Unlike the preceding automation boom, AI is not only taking over the routine back-office roles or blue‑collar jobs but also threatening to pervade the cognitive domain that has traditionally been under human control for thousands of years. Now the question arises, what approach is suitable for a developing country like Bangladesh? Should we turn a blind eye to AI? We can't afford to ignored it because the powerful AI-wave generated on both sides of the Atlantic is transcending continents and is not far from reaching Bangladesh. As a matter of fact, an AI-driven world is no more a matter of choice but an irreversible destiny that we are all heading towards. Nevertheless, we should not blindly follow other nations in adopting AI applications. Instead, we should frame policies and strategies which are commensurate with our own needs, necessities and priorities. For instance, we have a large young population and as such, we wouldn't want a big chunk of the available jobs to be taken over by AI. Hence, we should choose those problems for applying AI at the first phase that we haven't been able to solve with the traditional approaches and age-old systems. For instance, we are now facing serious problems of credit scam and cyber heist in our financial sector, corruption and inefficiency in public service delivery process, rampant violence against women, frequent violation of traffic rules and road accidents, wastage and pilferage in the utility delivery system and so on. Along with fixing some of these pressing problems of our time, AI can also be chosen to perform those tasks which involve a lot of risks and/or very high levels of precision such as firefighting, ship breaking, handling industrial chemical, predicting natural disasters, diagnosis of critical diseases and so on.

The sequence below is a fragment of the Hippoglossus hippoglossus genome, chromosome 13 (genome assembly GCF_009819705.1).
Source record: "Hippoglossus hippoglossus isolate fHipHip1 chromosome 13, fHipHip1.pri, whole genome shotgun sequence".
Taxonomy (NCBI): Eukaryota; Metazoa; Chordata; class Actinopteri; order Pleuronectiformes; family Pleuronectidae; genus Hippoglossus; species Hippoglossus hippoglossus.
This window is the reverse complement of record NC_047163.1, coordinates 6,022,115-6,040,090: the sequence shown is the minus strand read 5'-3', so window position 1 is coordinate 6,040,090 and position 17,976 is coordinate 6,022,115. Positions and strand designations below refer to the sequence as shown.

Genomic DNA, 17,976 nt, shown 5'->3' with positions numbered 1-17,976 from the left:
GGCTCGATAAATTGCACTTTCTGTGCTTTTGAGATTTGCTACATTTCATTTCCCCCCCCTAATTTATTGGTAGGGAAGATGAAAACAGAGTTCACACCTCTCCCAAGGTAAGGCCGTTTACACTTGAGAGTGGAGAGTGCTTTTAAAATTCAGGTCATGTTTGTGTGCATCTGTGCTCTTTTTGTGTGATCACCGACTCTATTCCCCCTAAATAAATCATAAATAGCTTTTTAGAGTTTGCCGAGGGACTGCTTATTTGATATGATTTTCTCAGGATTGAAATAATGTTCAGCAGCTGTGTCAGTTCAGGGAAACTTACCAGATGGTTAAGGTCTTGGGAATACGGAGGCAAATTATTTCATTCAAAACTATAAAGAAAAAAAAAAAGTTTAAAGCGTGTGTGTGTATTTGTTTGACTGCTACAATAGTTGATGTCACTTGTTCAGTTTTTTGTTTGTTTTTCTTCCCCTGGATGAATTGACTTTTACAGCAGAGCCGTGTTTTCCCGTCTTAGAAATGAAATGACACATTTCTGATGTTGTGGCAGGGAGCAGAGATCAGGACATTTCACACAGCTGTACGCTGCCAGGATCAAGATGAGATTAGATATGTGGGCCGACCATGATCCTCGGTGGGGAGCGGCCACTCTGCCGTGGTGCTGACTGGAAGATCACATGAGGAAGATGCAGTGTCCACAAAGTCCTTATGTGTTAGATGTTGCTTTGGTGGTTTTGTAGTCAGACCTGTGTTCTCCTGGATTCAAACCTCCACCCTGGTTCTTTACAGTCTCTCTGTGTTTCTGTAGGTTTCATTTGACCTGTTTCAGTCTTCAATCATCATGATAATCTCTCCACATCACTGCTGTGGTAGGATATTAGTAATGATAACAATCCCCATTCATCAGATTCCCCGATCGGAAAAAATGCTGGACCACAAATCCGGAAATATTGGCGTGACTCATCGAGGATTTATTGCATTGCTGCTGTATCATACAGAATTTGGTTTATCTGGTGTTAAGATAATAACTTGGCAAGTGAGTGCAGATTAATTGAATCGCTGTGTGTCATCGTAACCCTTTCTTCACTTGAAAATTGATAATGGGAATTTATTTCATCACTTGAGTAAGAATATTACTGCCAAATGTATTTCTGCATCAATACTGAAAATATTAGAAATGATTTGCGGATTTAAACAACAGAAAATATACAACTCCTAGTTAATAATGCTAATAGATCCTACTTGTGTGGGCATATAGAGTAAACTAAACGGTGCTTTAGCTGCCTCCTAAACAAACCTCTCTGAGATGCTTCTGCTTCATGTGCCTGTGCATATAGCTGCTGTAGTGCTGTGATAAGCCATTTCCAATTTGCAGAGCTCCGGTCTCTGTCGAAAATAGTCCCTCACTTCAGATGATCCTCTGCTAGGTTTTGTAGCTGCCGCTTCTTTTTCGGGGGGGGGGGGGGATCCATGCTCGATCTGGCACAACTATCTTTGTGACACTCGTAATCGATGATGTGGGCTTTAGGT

We must revisit our education system and reinvigorate it with soft skills such as critical thinking, creative problem-solving, leadership, collaboration and teamwork, social responsibilities, and ethics along with emphasis on science, technology, engineering and mathematics (STEM). In this way, we'll be able to convert our young population into skilled manpower, a critical input for realising our AI ambitions. Besides, we should also attempt to develop capability to serve the overseas markets, where AI is gaining ground very fast. Thus, we can diversify our heavily imbalanced export basket and realise our aspiration for economic prosperity. Countries like Taiwan and South Korea have leapfrogged as a developed nation through harnessing the semiconductor revolution, while countries like India and Philippines have enormously benefited from the business process outsourcing boom. Today, another revolution is beckoning that Bangladesh can attempt to exploit for its economic prosperity. If this train is missed, our path to prosperity might be harder and longer.
No matter what technology we opt to develop or which algorithm we choose to apply, fostering social welfare and upholding humanity through the sensible use of technology should be the ultimate goal. Again, no technological development should be allowed to widen the gap between the rich and the poor, or create any form of disparity or injustice. Therefore, a carefully crafted policy should be adopted and implemented to secure our future in the AI-driven global order.
Md Abdul Bari is a civil servant who is currently pursuing his Master's degree at the University of Queensland, Australia.